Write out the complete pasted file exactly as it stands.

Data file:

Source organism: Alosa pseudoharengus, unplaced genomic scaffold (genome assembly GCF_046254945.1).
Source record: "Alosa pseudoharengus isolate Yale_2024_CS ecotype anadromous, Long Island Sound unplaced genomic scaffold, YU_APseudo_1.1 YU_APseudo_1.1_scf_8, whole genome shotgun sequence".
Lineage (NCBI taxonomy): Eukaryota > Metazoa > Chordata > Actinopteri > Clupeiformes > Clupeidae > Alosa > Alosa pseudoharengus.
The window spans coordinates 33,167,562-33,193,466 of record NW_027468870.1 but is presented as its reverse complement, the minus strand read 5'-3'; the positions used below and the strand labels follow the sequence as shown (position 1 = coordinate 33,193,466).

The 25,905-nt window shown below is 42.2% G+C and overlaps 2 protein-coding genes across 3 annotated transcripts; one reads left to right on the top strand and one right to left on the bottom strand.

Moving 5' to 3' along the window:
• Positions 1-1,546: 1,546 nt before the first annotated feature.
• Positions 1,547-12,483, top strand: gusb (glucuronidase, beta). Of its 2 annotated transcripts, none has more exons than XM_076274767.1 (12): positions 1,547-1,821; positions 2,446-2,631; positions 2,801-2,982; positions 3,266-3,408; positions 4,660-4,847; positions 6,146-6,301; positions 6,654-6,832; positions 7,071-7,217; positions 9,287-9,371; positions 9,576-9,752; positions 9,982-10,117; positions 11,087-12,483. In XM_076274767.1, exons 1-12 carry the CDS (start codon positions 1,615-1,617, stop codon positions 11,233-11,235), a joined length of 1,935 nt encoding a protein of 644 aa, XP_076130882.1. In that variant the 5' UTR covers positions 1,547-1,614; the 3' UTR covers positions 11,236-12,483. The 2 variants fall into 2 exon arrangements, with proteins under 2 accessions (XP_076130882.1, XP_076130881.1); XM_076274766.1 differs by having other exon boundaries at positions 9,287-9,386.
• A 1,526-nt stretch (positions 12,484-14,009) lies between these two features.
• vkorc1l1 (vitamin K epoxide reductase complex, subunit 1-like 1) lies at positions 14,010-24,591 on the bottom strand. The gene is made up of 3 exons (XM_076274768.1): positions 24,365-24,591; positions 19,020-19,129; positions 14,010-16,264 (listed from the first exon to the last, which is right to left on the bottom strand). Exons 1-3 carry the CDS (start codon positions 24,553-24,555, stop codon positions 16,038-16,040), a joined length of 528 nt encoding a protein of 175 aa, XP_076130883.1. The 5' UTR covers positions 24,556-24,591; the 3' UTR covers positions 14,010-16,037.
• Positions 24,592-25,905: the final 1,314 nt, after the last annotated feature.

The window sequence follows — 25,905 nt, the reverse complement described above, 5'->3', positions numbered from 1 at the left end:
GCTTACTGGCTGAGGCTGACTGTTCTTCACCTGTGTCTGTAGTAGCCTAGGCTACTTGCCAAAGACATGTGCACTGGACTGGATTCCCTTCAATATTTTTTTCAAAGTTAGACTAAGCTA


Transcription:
Source organism: Alosa pseudoharengus, unplaced genomic scaffold (genome assembly GCF_046254945.1).
Source record: "Alosa pseudoharengus isolate Yale_2024_CS ecotype anadromous, Long Island Sound unplaced genomic scaffold, YU_APseudo_1.1 YU_APseudo_1.1_scf_8, whole genome shotgun sequence".
Lineage (NCBI taxonomy): Eukaryota > Metazoa > Chordata > Actinopteri > Clupeiformes > Clupeidae > Alosa > Alosa pseudoharengus.
The window spans coordinates 33,167,562-33,193,466 of record NW_027468870.1 but is presented as its reverse complement, the minus strand read 5'-3'; the positions used below and the strand labels follow the sequence as shown (position 1 = coordinate 33,193,466).

The 25,905-nt window shown below is 42.2% G+C and overlaps 2 protein-coding genes across 3 annotated transcripts; one reads left to right on the top strand and one right to left on the bottom strand.

Moving 5' to 3' along the window:
• Positions 1-1,546: 1,546 nt before the first annotated feature.
• Positions 1,547-12,483, top strand: gusb (glucuronidase, beta). Of its 2 annotated transcripts, none has more exons than XM_076274767.1 (12): positions 1,547-1,821; positions 2,446-2,631; positions 2,801-2,982; positions 3,266-3,408; positions 4,660-4,847; positions 6,146-6,301; positions 6,654-6,832; positions 7,071-7,217; positions 9,287-9,371; positions 9,576-9,752; positions 9,982-10,117; positions 11,087-12,483. In XM_076274767.1, exons 1-12 carry the CDS (start codon positions 1,615-1,617, stop codon positions 11,233-11,235), a joined length of 1,935 nt encoding a protein of 644 aa, XP_076130882.1. In that variant the 5' UTR covers positions 1,547-1,614; the 3' UTR covers positions 11,236-12,483. The 2 variants fall into 2 exon arrangements, with proteins under 2 accessions (XP_076130882.1, XP_076130881.1); XM_076274766.1 differs by having other exon boundaries at positions 9,287-9,386.
• A 1,526-nt stretch (positions 12,484-14,009) lies between these two features.
• vkorc1l1 (vitamin K epoxide reductase complex, subunit 1-like 1) lies at positions 14,010-24,591 on the bottom strand. The gene is made up of 3 exons (XM_076274768.1): positions 24,365-24,591; positions 19,020-19,129; positions 14,010-16,264 (listed from the first exon to the last, which is right to left on the bottom strand). Exons 1-3 carry the CDS (start codon positions 24,553-24,555, stop codon positions 16,038-16,040), a joined length of 528 nt encoding a protein of 175 aa, XP_076130883.1. The 5' UTR covers positions 24,556-24,591; the 3' UTR covers positions 14,010-16,037.
• Positions 24,592-25,905: the final 1,314 nt, after the last annotated feature.

The window sequence follows — 25,905 nt, the reverse complement described above, 5'->3', positions numbered from 1 at the left end:
GCTTACTGGCTGAGGCTGACTGTTCTTCACCTGTGTCTGTAGTAGCCTAGGCTACTTGCCAAAGACATGTGCACTGGACTGGATTCCCTTCAATATTTTTTTCAAAGTTAGACTAAGCTA